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Every now and then I have to re-work my steel landscape edging at the joints. Expansive soils, frost heave, and roots all work on the steel pieces over time and then suddenly I have one corner sticking up an inch higher than the adjacent piece. This creates a hazard for mower blades and the person using the mower.

My solution is to bolt the 2 pieces together using galvanized fence bolts. I've found that you have to use 2 bolts. If you only use one, the 2 pieces will pivot on the bolt and you'll have the same problem.

Besides all the work required to clear the area around the joint, I've found this steel edging to be a real booger to drill holes in. This time I tried 4 different bits that all appeared to be sharp and felt sharp. Most of them wouldn't even put a mark on the edging. I finally dug one out of a 40 year old set that I have that seemed to drill holes pretty quickly. But I don't know what was different about that bit other than the set it came from was pre-China.

I know some of you are experts in this sort of thing. I'd be grateful if you could recommend some bits I can buy for jobs like this one.


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By the way, the root cause of the problem this time was actually a couple of roots that had grown up against the bottom of the edging. I had to cut out the roots to get the steel edging to return to the proper level.

Keane
 

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You want these Milwaukee cobalt drill bits that say hard metal on them. They are expensive, but worth it. I ordered a set recently because I could not drill into galvanized steel. However, I can use my hammer drill/driver and drive a metal screw into the galvanized steel if I use the hammer function. It goes right in.

Dave

Milwaukee 48-89-2332 29 Pc RED HELIX Cobalt Drill Bit Set

milwauke bits.jpg
 

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You want these Milwaukee cobalt drill bits that say hard metal on them. They are expensive, but worth it. I ordered a set recently because I could not drill into galvanized steel. However, I can use my hammer drill/driver and drive a metal screw into the galvanized steel if I use the hammer function. It goes right in.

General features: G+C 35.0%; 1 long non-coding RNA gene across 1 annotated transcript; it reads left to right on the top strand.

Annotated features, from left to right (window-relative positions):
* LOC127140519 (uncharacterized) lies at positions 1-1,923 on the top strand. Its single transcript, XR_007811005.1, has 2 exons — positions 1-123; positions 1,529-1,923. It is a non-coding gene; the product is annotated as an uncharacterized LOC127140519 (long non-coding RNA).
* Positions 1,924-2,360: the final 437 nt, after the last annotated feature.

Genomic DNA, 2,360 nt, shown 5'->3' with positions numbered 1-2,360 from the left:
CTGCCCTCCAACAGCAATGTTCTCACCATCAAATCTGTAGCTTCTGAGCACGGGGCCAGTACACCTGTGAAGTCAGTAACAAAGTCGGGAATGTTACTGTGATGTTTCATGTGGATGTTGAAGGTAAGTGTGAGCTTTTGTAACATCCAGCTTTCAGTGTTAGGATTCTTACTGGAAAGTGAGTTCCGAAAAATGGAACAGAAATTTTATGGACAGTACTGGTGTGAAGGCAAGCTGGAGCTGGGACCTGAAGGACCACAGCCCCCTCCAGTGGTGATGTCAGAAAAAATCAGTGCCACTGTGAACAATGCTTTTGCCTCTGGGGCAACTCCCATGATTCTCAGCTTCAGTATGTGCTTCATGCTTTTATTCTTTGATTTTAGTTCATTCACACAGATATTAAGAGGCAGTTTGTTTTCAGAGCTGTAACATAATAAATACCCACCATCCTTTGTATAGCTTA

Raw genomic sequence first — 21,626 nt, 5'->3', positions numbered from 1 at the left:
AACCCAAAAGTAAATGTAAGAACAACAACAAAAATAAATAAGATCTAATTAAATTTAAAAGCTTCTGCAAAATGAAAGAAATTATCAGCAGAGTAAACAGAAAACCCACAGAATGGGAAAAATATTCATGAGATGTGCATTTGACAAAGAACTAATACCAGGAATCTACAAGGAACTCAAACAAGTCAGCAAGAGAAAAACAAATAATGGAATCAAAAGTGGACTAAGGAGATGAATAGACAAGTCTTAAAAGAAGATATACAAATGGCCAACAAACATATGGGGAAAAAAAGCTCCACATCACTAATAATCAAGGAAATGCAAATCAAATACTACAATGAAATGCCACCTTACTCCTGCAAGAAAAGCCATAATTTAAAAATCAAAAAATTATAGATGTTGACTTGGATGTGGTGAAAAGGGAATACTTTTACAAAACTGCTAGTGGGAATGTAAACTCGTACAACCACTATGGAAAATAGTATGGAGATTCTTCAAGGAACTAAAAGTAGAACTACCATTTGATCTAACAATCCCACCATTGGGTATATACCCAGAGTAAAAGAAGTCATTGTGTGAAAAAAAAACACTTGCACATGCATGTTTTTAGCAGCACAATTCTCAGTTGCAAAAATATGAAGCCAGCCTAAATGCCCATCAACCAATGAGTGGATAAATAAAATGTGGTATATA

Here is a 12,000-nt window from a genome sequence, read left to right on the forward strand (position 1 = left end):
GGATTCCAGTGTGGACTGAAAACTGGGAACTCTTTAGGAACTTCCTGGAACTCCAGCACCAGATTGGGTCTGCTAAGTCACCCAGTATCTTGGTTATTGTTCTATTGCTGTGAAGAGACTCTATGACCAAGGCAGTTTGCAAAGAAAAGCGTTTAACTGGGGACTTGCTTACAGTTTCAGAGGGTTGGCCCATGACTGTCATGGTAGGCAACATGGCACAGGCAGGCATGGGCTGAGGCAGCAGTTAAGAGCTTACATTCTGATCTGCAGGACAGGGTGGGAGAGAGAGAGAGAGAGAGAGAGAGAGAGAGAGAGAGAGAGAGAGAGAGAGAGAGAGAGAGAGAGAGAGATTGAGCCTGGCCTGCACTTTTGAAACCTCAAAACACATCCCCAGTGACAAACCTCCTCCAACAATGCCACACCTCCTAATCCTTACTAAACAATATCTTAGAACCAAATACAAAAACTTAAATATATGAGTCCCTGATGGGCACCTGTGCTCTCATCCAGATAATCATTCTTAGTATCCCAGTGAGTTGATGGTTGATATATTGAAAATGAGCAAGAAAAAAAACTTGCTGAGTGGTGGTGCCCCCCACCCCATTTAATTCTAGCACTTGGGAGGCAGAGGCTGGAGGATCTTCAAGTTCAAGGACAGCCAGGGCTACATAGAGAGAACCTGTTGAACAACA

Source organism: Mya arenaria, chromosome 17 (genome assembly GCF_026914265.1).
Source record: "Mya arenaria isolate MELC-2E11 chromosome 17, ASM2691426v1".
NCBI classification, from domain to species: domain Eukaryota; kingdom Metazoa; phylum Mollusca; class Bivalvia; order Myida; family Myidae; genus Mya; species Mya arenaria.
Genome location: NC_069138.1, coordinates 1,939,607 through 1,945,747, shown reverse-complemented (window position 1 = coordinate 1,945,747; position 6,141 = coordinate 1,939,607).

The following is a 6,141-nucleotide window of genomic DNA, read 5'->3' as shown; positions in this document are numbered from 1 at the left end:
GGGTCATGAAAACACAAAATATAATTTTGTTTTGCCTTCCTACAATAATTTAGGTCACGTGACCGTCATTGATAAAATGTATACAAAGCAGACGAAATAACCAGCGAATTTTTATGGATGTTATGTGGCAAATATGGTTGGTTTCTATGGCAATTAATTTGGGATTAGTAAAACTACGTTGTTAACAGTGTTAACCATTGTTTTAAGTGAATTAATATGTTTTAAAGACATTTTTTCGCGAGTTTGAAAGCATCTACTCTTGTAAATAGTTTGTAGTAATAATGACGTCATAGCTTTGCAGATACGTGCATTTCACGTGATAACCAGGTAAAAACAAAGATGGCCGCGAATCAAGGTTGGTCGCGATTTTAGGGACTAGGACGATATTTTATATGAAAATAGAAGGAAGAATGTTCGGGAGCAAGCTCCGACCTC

Dave

Milwaukee 48-89-2332 29 Pc RED HELIX Cobalt Drill Bit Set

That looks like a nice set. Don't you just hate though when they include a 1/2" bit but there is no place in the case to store it. :-(
 

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Just a note, DeWalt drill bits have been my go to drill bits for a long time, beats anything available locally.

Recently had 2 new 1/4" drill bits snap on me in drill press about 3/8" from point.
Thank goodness I had a 1/8" pilot hole drilled and was able to use a punch to drive the broken tips out.

The break looked very brittle, like a poor temper job on the bits.

Was a 5/8 shaft I was drilling, not particularly hard steel, drill press turning at proper speed, using oil, shaft
locked in drill press vice.

Very odd occurrence for DeWalt bits, also bit drill pack said, "Made in China". :banghead::banghead:
 

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I drill 30,000-35,000 holes a year, building stabilizers (through cold rolled, hot, and pickled). I'm no expert, but I've gained some insight.
I've used high quality bits, and low. I've got a decent sharpener (not a drill doctor!), and I maintain my bits on a daily basis. I typically use DeWalt, Milwaukee, or Ace Hardware
bits. They are all made in China.
The angle, and the split point, makes the difference. I suspect that while your bits look or feel sharp, they aren't at the split point, or the outer edges. Buying new bits will help initially, but they won't maintain that edge. Anybody in your area sharpen bits? That would be a better solution. If they know what they are doing, they can get them sharper than a new one.
 

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I drill 30,000-35,000 holes a year, building stabilizers (through cold rolled, hot, and pickled). I'm no expert, but I've gained some insight.
I've used high quality bits, and low. I've got a decent sharpener (not a drill doctor!), and I maintain my bits on a daily basis. I typically use DeWalt, Milwaukee, or Ace Hardware
bits. They are all made in China.
The angle, and the split point, makes the difference. I suspect that while your bits look or feel sharp, they aren't at the split point, or the outer edges. Buying new bits will help initially, but they won't maintain that edge. Anybody in your area sharpen bits? That would be a better solution. If they know what they are doing, they can get them sharper than a new one.
Regarding the value of a properly sharpened bit - I couldn't agree more. There's a machinest nearby who runs a sharpening business on the side. I took a bunch of bits to him - he sharpened them for $1 per bit. They are better than when they were new. And, sharp bits seem less likely to grab/bind, hold an edge longer and take less power to drill with them.

My high school shop teacher used to say "A dull tool is more dangerous than a sharp tool."

What sharpener do you own and use.
 

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Drill bit sharpening options?